In order to study the subsurface lithological characteristics
of the region, a total of 23 boreholes (11 of 80m depth, (N1)60 = NSPT * (CN * CE * CB * CR * CS) ... (1)
six of 40m depth and five of 35m depth) were drilled
at different locations (Figure 1). During drilling the soil where, CN = overburden correction factor, CE = hammer
samples, both disturbed and undisturbed, were collected energy correction factor, CB = borehole diameter correction
for geotechnical investigation. The standard penetration factor, Cr = rod length correction factor, Cs = correction
tests were conducted, as per IS-code, at the depth interval factor for presence or absence of liner in borehole. The
of every 3m in the boreholes. The normalised SPT-N blow corrected N-Value “(N1)60” is further corrected for fine
counts and lithology were recorded during sampling in the content on the basis of revised boundary curves derived
field. The depth of the water table measured during drilling by Idriss and Boulanger (2004) for cohesion-less soils. The
was found to vary between 3m and 50m. Some variations fine content corrected SPT-N values, (N1)60cs were finally
in water table were, however, observed during different used for evaluation of soil liquefaction in the present
seasons, like that in monsoon and in summer. The SPT-N investigation. The other geotechnical parameters required
values measured are generally low in the shallow depths. for the evaluation of soil liquefaction, such as grain sizes,
The blow counts greater than 50 are generally encountered specific gravity, consistency limits, moisture content etc.,
at depths of 6m to 9m which indicates that some shallow were determined as per IS code in the geotech laboratory.
layers of the study area are prone to liquefaction. The Fine content (silt and clay) percentage, and liquid limit
measured SPT-N value NSPT) however, depends on many against depth for all the boreholes were plotted, which
factors such as hammer types, samplers used, drilling suggest that the area has variable soil types with low overall
methods, types of rod used during drilling, borehole size, percentage of clay, with an average value of 30% (Figure 2)
test procedure, etc. (Schmertmann and Palacios, 1979;
Kavacs et al., 1981; Farrar et al., 1998; Sivrikaya and Vertical Correlation of Sub-surface lithology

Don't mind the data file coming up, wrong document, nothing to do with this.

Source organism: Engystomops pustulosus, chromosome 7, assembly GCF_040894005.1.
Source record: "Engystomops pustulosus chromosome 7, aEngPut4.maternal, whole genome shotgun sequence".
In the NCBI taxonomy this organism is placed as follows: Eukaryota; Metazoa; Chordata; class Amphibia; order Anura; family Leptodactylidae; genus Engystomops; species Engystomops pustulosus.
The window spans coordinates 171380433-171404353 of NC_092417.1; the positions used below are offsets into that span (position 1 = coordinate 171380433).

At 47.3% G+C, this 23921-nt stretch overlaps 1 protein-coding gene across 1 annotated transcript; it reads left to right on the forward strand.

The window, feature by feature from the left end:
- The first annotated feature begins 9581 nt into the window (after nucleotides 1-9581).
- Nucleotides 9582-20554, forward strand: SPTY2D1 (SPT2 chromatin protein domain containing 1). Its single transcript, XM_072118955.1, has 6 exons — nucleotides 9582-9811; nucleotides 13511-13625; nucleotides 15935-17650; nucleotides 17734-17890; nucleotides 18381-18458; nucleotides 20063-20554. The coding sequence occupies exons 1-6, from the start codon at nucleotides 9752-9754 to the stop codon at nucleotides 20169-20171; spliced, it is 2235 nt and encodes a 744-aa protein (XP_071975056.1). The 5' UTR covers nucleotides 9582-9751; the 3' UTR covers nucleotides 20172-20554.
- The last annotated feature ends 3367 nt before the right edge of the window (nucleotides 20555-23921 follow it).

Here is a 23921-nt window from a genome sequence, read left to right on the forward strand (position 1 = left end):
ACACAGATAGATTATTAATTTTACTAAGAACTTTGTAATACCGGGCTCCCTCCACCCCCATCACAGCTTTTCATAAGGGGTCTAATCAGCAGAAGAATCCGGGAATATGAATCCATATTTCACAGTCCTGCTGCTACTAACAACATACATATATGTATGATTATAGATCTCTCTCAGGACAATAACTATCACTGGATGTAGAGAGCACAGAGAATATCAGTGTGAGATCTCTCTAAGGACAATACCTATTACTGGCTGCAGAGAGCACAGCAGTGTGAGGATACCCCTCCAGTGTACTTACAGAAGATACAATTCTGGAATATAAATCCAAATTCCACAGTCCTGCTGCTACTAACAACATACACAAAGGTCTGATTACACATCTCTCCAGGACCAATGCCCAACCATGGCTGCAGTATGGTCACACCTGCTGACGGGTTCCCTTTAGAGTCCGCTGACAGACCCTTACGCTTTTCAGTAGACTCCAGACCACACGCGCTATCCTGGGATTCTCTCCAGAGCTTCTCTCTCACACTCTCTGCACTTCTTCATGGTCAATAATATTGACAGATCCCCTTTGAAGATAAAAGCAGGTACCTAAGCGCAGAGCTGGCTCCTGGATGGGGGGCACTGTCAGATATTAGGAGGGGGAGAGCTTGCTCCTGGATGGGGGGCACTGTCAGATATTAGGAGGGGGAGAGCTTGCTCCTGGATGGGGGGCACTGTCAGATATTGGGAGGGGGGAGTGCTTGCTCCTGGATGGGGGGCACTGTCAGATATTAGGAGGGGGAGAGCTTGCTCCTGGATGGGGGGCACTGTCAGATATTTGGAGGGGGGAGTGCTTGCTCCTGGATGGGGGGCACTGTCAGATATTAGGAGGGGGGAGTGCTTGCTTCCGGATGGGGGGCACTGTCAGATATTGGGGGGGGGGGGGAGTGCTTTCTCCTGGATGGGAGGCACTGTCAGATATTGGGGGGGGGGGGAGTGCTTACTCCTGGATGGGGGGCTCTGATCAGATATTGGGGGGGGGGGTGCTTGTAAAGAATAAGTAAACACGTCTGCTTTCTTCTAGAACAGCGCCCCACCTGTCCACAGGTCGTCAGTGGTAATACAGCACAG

Togrol, 2006). Hence, the measured SPT blow count is first
normalized for the overburden stress at the depth of the Four cross sections, two east-west (S1, S2) and two north-
test and corrected to a standardized value of (N1)60. Using south (S3, S4), were made for vertical correlation of the
the recommended correction factors given by Robertson and subsurface lithology of the study area (Figure 1). The section

118
Assessment of Liquefaction potential of soil in Ahmedabad Region, Western India

Figure 3. Vertical sections (S1-S4 shown in figure 1) of the sub-surface lithology.

S1 suggests that the subsurface lithology is characterized by at depths of 30m and 35m, respectively in the middle
fine grained clayey material at the topmost layer, which gets part of the section. The SPT N-values were found to be
thicker towards the western side down to 15m. Silty soil greater than 50 blows at an average depth of 10m, while
is found in the middle part of the section with a thickness at 15m depth near Sabarmati river, the SPT- blows suddenly
of 3m. This is followed by a layer of sandy soil with two decreases to 14, may be due to the presence of thin clayey
thin layers of clayey soil. The SPT N-values were found to layer in the section.
be greater than 50 blows at an average depth of 9m and at In S3 section, the clayey sediment occupies the top
near surface in the eastern most part of the section. layer with a thickness of 20m in the northern part and
In S2 section, the topmost lithology is characterized by gets thinner in the middle part of the section (Figure 3).
sandy soil, which continued down to the depth of 25m with This clayey layer is followed by thick sandy deposits, which